Responding to comments made by Northern Ireland First Minister Peter Robinson regarding a sermon by Pastor James McConnell, which contained strong anti-Islam sentiments, Patrick Corrigan, Northern Ireland Programme Director of Amnesty International, said:
“The right to freedom of expression is protected by law in Northern Ireland.
“But freedom of expression is not absolute and may be subject to certain restrictions to ensure that it does not conflict with the rights of others, such as the right to be free from discrimination.
“Under Northern Ireland's 1987 Public Order law, there is a prohibition on inciting hatred or arousing fear on the grounds of race, colour, nationality, disability, sexual orientation, religion or national or ethnic origin.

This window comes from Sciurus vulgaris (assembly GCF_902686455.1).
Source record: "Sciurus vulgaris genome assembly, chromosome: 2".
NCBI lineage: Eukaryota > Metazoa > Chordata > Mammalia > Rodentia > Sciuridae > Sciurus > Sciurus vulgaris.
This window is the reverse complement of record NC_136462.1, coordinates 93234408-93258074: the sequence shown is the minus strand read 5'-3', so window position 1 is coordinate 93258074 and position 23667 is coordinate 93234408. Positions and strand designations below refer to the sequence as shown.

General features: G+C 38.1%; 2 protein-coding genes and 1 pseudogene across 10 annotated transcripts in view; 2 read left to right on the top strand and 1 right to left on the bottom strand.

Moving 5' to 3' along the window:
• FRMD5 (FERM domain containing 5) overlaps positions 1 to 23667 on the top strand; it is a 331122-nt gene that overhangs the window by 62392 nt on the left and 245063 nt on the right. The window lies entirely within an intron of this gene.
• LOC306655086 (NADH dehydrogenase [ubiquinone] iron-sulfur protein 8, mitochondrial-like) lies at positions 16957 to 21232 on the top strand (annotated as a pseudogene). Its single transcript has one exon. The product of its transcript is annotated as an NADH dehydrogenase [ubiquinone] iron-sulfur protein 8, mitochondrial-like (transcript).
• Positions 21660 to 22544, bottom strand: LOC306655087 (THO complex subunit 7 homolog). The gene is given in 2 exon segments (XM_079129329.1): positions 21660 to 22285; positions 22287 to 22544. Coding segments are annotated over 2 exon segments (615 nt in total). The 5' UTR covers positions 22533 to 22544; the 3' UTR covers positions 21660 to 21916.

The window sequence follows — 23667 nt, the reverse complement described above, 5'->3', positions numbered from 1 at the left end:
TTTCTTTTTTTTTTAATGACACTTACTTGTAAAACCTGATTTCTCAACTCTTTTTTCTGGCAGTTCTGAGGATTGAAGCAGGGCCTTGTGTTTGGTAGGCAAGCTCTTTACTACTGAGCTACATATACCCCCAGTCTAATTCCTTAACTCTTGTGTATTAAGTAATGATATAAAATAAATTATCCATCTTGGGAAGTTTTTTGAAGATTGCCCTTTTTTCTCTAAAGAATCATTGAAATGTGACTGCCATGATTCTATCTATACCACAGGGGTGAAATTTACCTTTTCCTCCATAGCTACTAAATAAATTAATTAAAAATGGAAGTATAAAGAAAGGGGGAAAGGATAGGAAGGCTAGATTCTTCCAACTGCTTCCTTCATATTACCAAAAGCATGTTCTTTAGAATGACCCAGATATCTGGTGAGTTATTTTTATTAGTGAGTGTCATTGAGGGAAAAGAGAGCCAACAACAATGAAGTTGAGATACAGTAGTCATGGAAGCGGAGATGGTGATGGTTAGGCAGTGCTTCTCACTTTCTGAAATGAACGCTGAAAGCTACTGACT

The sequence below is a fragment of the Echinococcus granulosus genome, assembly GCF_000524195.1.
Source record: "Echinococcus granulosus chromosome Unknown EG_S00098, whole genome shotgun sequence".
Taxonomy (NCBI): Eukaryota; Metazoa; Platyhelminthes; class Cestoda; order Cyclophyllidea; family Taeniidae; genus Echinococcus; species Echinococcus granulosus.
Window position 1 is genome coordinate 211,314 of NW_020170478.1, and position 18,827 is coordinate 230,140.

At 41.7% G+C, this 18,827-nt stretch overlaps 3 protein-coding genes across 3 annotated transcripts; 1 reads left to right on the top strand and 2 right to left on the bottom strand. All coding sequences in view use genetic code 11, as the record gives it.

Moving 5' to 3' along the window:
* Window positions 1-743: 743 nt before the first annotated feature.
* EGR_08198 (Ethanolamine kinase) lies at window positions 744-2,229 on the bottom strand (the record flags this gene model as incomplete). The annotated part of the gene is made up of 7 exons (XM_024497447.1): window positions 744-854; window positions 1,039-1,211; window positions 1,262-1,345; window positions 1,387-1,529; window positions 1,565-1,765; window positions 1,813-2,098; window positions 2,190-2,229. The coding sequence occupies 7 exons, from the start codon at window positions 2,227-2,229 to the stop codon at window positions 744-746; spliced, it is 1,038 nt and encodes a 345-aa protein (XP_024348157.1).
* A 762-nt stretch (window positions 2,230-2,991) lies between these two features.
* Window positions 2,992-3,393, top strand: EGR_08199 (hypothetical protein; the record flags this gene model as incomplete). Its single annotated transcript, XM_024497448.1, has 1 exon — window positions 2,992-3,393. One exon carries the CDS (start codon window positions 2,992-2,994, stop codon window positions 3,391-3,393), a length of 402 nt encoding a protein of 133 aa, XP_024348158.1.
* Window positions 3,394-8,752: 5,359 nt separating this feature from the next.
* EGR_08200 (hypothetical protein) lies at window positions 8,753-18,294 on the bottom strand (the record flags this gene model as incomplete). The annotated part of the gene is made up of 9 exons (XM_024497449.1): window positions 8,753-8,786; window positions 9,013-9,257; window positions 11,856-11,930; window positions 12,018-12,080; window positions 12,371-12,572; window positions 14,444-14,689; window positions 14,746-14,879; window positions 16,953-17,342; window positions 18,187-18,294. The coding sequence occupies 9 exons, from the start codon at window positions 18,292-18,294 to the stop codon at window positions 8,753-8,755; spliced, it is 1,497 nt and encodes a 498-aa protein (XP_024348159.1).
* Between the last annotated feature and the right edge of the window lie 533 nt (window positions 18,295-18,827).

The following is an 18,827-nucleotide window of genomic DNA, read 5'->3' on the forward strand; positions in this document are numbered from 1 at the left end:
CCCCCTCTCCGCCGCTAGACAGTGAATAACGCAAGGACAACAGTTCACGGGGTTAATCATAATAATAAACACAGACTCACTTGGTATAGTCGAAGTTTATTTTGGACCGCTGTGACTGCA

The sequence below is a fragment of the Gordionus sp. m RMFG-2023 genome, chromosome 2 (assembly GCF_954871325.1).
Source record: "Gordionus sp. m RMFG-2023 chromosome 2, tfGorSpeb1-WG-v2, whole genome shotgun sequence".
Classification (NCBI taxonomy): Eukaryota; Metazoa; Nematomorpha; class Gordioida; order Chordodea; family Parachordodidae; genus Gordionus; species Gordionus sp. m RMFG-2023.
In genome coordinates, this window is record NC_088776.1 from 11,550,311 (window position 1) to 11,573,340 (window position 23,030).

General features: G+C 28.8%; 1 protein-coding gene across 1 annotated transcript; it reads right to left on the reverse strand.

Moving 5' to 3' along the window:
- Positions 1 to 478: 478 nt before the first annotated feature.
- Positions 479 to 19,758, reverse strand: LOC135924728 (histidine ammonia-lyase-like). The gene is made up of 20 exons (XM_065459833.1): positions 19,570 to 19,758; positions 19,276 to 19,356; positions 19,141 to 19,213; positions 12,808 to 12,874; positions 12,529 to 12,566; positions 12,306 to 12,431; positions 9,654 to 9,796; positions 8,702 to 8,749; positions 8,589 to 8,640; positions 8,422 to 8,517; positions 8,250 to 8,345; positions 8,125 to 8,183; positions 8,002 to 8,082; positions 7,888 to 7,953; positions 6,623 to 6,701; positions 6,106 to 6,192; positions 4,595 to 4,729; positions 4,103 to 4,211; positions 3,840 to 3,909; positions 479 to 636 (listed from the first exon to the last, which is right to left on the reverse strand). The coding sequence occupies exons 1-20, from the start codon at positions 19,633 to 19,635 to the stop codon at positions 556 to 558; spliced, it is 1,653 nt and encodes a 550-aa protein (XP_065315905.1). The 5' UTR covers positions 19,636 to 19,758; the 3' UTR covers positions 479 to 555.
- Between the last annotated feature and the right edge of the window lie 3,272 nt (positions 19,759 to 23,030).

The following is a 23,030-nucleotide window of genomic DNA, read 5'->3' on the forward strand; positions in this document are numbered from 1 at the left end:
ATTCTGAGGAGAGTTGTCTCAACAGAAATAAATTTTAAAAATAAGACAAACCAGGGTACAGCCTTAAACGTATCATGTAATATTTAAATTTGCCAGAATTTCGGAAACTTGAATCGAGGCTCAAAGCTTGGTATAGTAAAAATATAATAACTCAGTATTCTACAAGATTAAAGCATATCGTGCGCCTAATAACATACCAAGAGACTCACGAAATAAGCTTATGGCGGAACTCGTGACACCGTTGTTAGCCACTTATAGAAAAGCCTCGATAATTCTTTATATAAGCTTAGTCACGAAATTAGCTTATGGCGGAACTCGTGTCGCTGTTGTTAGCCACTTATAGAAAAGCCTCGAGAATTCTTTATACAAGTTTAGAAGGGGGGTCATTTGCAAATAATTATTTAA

“Whether or not Pastor McConnell's sermon crosses the line from freedom of expression to advocacy of hatred is now a matter for the police and perhaps, ultimately, the courts.
“What is clear is that amid a rising tide of racist attacks and other hate crimes in Northern Ireland, religious and ethnic minorities deserve much better leadership than they appear to be getting right now from the First Minister.
“Governments are obliged to combat negative stereotypes of, and discrimination against, individuals and communities on the basis of their nationality, ethnicity, religion or belief. As head of the Northern Ireland government, the First Minister had an opportunity do just that. He blew it.”
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28 May 2014, 8:26pm